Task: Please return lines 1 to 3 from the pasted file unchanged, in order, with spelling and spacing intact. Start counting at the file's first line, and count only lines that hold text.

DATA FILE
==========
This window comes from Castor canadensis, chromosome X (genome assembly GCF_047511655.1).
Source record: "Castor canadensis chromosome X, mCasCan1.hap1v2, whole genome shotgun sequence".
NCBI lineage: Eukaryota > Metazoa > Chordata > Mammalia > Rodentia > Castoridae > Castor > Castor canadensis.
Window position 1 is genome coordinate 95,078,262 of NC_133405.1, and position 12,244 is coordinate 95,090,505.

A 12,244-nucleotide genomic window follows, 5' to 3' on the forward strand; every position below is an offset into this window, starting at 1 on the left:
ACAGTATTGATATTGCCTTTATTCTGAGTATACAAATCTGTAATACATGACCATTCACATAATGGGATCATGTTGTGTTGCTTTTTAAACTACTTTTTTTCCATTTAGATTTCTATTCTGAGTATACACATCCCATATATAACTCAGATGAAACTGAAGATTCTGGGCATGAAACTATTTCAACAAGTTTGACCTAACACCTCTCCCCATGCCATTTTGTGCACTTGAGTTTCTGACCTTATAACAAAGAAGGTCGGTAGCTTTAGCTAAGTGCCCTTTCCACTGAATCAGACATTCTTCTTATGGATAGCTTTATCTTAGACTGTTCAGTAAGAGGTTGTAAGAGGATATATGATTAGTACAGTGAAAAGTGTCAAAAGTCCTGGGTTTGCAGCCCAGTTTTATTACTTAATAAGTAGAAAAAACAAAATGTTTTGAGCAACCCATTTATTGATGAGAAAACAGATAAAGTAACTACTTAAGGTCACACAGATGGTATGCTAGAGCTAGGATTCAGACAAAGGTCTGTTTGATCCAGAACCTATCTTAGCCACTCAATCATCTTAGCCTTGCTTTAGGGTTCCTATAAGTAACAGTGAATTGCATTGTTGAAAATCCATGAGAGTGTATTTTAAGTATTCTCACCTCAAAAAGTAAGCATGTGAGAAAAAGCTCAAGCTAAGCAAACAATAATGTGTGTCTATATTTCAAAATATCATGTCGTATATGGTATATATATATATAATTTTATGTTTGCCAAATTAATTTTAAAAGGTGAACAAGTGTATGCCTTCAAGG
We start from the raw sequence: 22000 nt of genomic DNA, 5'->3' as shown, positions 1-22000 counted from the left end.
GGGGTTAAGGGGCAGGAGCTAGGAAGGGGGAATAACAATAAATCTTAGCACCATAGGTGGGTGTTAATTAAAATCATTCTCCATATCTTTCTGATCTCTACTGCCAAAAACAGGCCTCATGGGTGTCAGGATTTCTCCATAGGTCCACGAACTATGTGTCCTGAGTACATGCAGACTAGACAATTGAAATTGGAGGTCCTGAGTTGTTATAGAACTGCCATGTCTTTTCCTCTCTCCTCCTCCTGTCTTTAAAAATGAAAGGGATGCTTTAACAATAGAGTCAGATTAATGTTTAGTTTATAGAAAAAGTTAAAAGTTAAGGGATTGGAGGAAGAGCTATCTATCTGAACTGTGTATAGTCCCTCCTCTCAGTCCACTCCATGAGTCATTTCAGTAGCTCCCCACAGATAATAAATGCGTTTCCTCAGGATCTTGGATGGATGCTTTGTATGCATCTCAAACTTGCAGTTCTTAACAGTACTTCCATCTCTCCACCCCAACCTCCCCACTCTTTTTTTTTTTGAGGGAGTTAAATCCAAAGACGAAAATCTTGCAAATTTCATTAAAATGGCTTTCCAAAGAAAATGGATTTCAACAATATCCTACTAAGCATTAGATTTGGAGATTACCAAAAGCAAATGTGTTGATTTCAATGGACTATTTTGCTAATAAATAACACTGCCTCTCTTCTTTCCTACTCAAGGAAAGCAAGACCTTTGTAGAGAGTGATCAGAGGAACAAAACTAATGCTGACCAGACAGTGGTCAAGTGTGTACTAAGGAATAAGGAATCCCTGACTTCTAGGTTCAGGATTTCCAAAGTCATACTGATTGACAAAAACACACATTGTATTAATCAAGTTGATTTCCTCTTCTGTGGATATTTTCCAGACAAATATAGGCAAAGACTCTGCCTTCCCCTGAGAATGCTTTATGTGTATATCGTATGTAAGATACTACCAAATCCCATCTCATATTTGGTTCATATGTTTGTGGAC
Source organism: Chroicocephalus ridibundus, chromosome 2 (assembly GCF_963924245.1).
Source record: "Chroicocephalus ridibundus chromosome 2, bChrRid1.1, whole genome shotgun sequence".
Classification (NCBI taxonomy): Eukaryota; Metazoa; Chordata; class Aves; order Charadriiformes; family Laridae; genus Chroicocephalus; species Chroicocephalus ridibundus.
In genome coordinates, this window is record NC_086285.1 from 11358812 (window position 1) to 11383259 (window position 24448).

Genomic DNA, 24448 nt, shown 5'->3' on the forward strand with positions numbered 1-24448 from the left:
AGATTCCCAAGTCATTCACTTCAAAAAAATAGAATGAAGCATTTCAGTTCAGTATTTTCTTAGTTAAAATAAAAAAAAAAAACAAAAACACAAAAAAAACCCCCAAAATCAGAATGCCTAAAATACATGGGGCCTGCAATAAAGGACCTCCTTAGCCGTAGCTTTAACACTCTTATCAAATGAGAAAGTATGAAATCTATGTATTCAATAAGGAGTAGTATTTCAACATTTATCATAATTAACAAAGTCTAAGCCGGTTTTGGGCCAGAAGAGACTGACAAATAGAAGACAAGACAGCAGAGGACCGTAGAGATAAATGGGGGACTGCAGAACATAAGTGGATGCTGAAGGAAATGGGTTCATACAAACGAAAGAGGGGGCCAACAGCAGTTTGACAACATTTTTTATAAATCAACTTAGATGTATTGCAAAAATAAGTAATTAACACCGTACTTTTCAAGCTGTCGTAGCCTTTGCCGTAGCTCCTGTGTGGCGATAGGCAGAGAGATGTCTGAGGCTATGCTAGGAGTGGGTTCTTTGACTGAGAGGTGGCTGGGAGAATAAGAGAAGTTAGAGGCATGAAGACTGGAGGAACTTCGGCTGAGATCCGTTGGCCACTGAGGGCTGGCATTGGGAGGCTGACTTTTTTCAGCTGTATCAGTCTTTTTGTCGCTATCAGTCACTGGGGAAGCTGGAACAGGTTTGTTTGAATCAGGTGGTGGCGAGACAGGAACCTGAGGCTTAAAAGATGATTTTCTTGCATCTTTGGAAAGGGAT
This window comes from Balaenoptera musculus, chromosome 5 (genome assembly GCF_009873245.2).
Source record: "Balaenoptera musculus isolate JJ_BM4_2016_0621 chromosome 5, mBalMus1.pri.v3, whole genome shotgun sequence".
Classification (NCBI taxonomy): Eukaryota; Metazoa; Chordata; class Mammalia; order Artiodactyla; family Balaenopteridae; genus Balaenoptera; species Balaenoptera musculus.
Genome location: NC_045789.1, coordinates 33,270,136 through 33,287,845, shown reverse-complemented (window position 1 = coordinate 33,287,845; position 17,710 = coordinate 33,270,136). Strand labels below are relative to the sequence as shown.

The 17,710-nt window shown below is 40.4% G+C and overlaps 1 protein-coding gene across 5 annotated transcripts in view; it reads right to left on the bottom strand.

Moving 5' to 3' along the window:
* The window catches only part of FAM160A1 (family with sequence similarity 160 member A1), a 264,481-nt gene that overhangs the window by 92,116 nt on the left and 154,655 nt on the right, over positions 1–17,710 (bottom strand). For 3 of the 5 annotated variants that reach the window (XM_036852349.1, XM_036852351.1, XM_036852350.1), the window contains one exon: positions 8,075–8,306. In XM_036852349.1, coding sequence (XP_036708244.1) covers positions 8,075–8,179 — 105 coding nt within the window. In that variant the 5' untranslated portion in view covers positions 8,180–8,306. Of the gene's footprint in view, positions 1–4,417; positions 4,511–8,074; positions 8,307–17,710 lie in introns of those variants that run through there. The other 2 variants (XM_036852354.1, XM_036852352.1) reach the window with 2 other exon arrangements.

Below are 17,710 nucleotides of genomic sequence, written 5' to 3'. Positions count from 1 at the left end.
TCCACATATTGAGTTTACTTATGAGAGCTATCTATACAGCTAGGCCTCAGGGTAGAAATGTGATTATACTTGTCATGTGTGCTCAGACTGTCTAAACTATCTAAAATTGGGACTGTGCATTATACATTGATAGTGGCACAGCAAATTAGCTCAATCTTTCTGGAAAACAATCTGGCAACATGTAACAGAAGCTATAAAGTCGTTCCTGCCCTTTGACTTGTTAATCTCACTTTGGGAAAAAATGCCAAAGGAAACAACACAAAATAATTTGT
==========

This window comes from Castor canadensis, chromosome X (genome assembly GCF_047511655.1).
Source record: "Castor canadensis chromosome X, mCasCan1.hap1v2, whole genome shotgun sequence".
NCBI lineage: Eukaryota > Metazoa > Chordata > Mammalia > Rodentia > Castoridae > Castor > Castor canadensis.